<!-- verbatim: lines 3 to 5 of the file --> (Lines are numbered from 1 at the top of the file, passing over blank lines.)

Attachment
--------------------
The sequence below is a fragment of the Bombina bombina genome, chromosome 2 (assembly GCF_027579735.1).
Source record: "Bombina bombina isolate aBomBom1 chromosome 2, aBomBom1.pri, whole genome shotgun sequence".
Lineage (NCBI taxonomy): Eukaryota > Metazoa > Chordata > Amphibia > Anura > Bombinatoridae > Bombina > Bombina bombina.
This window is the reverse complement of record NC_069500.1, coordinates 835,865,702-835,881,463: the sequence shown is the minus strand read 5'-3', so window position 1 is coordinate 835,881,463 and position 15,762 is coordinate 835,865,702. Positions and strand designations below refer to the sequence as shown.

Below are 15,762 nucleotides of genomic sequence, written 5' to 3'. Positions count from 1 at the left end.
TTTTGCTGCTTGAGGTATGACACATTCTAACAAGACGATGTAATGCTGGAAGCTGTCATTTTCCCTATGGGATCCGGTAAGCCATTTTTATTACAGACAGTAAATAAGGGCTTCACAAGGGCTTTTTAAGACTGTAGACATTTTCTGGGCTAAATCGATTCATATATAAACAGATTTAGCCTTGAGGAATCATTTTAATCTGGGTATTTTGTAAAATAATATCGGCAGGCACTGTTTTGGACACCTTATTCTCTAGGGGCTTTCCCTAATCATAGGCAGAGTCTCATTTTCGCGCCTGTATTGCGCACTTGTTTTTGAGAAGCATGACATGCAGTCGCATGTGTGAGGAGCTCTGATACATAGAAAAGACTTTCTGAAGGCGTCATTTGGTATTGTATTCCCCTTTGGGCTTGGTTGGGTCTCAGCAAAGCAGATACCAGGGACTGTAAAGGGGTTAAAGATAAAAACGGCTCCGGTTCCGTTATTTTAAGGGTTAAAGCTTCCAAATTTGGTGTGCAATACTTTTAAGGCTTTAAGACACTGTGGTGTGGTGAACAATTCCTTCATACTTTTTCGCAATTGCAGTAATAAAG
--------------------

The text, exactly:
Lineage (NCBI taxonomy): Eukaryota > Metazoa > Chordata > Amphibia > Anura > Bombinatoridae > Bombina > Bombina bombina.
This window is the reverse complement of record NC_069500.1, coordinates 835,865,702-835,881,463: the sequence shown is the minus strand read 5'-3', so window position 1 is coordinate 835,881,463 and position 15,762 is coordinate 835,865,702. Positions and strand designations below refer to the sequence as shown.

Below are 15,762 nucleotides of genomic sequence, written 5' to 3'. Positions count from 1 at the left end.